Monday, January 9, 2017

The Depths of Degradation or How to Reduce

Let's talk real-world functional programming. Disclosure: I'm a fan of functional programming in Python. (This:

The usual culprits for functional programming are map(), filter(), generator functions, and the various comprehensions. This is very pleasant and can lead to succinct, expressive code.

The reduce operation, however, is sometimes slippery.  The obvious reductions are sum() and prod().  Some slightly less obvious reductions are these three:

sum0 = lambda s: sum(1 for _ in s)
sum1 = lambda s: sum(s)
sum2 = lambda s: sum(n**2 for n in s)

The first is essentially len(s), but stated more formally. It shows how we can add in filter or transformations. If we're working with a collections.Counter object, we can rewrite these three to work with the values() of a counter. This allows us to have a statistics library that works with a sequence of simple items or a Counter of binned items.

(I've left it as an exercise for the reader to create the summaries of Counters.)

The Health Check Question

The context is an RESTful application's /health end-point. When a client does a GET to /health, we want to provide status of the components on which the app depends as well as a summary.

The details are created like this:

components = (component() for component in COMPONENT_LIST)
init_components = [thing.init_app(app) for thing in components]
details = [ for component in init_components]

We have a list of class definitions for each component. We can create instances of each class. We can initialize these by providing the RESTful app. Finally, we can create a list of the various health end-point status codes.

There's a class definition for other RESTful API's. The health check does a transitive GET to a /health end-point. These are all more-or-less identical.

There are also class definitions for the database and the cache and other non-RESTful components. It's all very pretty and very functional.

Note that the three statements aren't adjacent. They're scattered around to fit better with the way Flask works. The component list is in one place. The initialization happens before the first request. The details are computed as requested.

Also. We don't really use a simple list for the details. It's actually a mapping from which we will derive a vector. I've left that detail out because it's a relatively simple complication.

Representation of Health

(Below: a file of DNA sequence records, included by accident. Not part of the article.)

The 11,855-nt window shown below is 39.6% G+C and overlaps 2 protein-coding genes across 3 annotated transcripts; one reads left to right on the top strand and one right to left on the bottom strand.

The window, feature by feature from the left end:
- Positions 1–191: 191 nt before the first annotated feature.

We represent health with a simple enumeration of values:

from enum import Enum
class Status(Enum):
    OK = "OK"
    DOWN = "DOWN"

This provides the essential definition of health for our purposes. We don't drag around details of the degradation; that's something that we have to determine by looking at our consoles and logs and stuff.  Degradation is (a) rare, and (b) nuanced. Some degradations are mere annoyances: one of the servers is being restarted. Other degradations are hints that something else might be going on that needs investigation: database primary server is down and we're running on a secondary.

Summarizing Health

A subset of the details vector, then, looks like this: [Status.OK, Status.OK, Status.DEGRADED].

How can we summarize this?

First, we need some rules.  Like these:

class Status(Enum):
    OK = "OK"
    DOWN = "DOWN"

    def depth(self, other):
        if self == self.OK:
            return {self.OK: self.OK,
                    self.DEGRADED: self.DEGRADED,
                    self.DOWN: self.DEGRADED}[other]
        elif self == self.DEGRADED:
            return {self.OK: self.DEGRADED,
                    self.DEGRADED: self.DEGRADED,
                    self.DOWN: self.DEGRADED}[other]
        elif self == self.DOWN:
            return {self.OK: self.DEGRADED,
                    self.DEGRADED: self.DEGRADED,
                    self.DOWN: self.DOWN}[other]

The depth() method implements a comparison operator that defines the relationships. This can be visualized as a table.


This allows us to define a function that uses reduce to summarize the vector of status values.

from functools import reduce
def summary(sequence): 
    return reduce(lambda a, b: a.depth(b), sequence)

The reduce() function applies a binary operator between items in a vector. We've used lambda a, b: a.depth(b) to turn the the depth() method into a binary operator so it can be used with reduce.

The summary() function is a "depth-reduction" of a vector of status objects. It's defined independently of the actual status objects. The relationships among the status levels are embedded in the class definition where they belong. The actual details of status are pleasantly opaque.


We have an example of map-reduce outside the sphere of big data.

The Integer Alternative

The health rules as shown above are kind of complex. Could they be simplified? The answer is no.

Here's an alternative -- which does not do what we want.

class Status2(IntEnum):
    OK = 1
    DEGRADED = 2
    DOWN = 3
summary2 = lambda sequence: max(sequence)

This works in some cases, but it doesn't work in others. Another alternative is to change the order to be OK=1, DOWN=2, DEGRADED=3. This doesn't work, either. I'll leave it as an exercise to write out some of the various combinations of values and see how these differ.

JSON Representation

The final detail is JSONification of the status vector and the summary.

json.dumps({"status": summary(vector).name, "details": [ for s in vector]})

This converts the various Status objects to text items that fit the Swagger specification for our /health end-points. The .name attribute reference is required to get the string labels from the enum. An alternative is to customize the JSON encoder to recognize the Enum objects and extract their names.


Map-Reduce is easy. It surfaces in a number of places. The idea helps encapsulate summarization rules.